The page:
The Second and Third Order Consequences as Australia Goes Nuclear

Yesterday we woke to the surprising news that Australia had made the most dramatic change in Defence policy in a generation. From ‘no nuclear options considered’ to ‘we are acquiring nuclear propulsion as part of our next generation submarine’. Extraordinary – though for many it will be described as the final triumph of common sense. A country positioned as Australia is, with our resources, should of course be nuclear they will say. Well, it seems that finally (beyond medical isotopes) we will be, leveraging the decades of expertise in the US and UK industries.

So, what are the rippling impacts of this simple yet seismic decision?

What happens to the French Naval Group Australia (NGA) designed Attack Class Submarine? It is no more. NGA will move to close its contract – be compensated (we should not expect that to be cheap) and depart our shores. Remember, not all the SEA 1000 investment is with NGA, the Lockheed Combat System should be fine, infrastructure fine, most of the skills development won’t go to waste. But there are billions tied up in NGA and the consequences of contractual termination.

Submarine HMAS Rankin sails on the surface in the waters north of Darwin during AUSINDEX 21. Photographer POIS Yuri Ramsey

Will Australian Industry Content be a loser? Probably not. Aside from the nuclear propulsion system, there is still plenty of work to be done in Adelaide and once in service Western Australia. If time is now of the essence, the first one or two boats built in the UK, employing their live production line would seem to make sense. There is an 18 month establishment phase now – exactly what could be built where, by whom and when will be agreed. I don’t see Australia building the nuclear reactor, but all else should be on the table. And if we step back and look at the broader aspiration of the AUKUS Technology Pact and see Tomahawks, Cyber & AI, Sovereign Weapon investments and Integrated Air Defence – there are alternative places for those jobs to land.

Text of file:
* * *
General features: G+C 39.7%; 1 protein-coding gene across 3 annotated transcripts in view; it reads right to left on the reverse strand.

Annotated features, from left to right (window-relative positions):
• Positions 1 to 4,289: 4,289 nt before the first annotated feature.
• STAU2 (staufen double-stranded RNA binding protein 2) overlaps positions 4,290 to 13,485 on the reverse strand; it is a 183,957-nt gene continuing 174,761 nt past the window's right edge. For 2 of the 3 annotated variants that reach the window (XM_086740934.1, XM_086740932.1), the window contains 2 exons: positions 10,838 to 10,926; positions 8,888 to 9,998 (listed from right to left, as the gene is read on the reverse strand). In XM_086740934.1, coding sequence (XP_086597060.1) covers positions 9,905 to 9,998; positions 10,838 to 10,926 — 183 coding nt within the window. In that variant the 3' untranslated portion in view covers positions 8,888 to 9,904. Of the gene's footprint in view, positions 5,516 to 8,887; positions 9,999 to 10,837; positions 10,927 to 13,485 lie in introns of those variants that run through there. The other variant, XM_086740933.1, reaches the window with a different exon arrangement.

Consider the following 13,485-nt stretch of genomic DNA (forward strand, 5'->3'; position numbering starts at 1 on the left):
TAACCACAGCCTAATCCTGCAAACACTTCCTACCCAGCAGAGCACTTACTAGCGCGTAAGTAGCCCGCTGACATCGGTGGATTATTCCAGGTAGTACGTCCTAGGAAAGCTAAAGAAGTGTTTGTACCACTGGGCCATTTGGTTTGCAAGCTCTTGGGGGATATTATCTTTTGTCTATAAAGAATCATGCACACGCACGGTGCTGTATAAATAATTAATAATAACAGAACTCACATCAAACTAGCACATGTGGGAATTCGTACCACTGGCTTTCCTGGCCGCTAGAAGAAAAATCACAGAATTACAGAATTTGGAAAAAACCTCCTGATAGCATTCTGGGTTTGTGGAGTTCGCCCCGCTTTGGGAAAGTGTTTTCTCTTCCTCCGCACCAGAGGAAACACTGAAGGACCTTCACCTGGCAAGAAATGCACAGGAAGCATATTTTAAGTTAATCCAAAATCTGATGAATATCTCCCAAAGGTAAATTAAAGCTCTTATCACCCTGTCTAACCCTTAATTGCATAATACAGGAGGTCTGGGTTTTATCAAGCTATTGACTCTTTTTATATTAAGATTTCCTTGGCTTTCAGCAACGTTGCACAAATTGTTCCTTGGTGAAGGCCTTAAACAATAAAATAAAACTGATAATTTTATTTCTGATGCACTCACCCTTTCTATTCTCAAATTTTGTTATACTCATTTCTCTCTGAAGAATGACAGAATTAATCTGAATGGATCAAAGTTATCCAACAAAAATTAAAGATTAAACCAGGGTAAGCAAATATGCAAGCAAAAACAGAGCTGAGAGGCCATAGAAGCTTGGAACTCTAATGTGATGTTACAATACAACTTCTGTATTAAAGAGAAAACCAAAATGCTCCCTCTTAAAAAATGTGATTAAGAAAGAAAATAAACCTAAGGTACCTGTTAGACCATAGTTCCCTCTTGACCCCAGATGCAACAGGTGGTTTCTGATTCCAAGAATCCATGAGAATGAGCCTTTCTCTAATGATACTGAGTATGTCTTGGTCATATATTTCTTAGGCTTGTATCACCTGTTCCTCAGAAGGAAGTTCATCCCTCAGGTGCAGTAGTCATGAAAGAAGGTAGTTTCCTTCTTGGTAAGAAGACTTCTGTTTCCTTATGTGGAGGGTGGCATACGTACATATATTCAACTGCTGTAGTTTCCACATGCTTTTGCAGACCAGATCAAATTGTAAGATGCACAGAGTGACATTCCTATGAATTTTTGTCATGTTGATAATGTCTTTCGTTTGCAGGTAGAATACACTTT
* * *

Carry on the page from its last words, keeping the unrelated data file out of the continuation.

Will we still get 12 submarines? Probably not. 12 was a function of diesel technology, transit times and mission sets – this all changes with nuclear. This is good news for Navy and the ominous crewing challenge it was facing. But more than the current six Collins Class boats is on the cards, and with that the prospect of ‘continuous shipbuilding’ remains alive. With a critical mass of ships and submarines a regular drumbeat of builds and launches is feasible – the holy grail for Australia’s shipbuilders. The hard question to answer is ‘when’ will we see a nuclear boat in the water. 10 years? 15 years? Even if Boat 1 is built entirely overseas there will be design changes to incorporate, extant production commitments to side-step, not to mention the redesign and re-skilling of our Navy’s submarine force.

Who will build them? Unclear but given the UK’s prominence in this I suspect BAE Systems may be about to become an exclusive ship and submarine builder in Australia. The UK Astute Class submarine is modern and likely the base design from which we will pivot. The NGA workforce will change polo shirts and continue on in many respects. But do we have all the rights skills investments now? No, it will need to be tweaked undoubtedly. We will learn from the US and UK and modify the (slow moving) workforce investments to add the nuclear elements now required. Not a degree or trade qualification commonly seen on Australian campuses.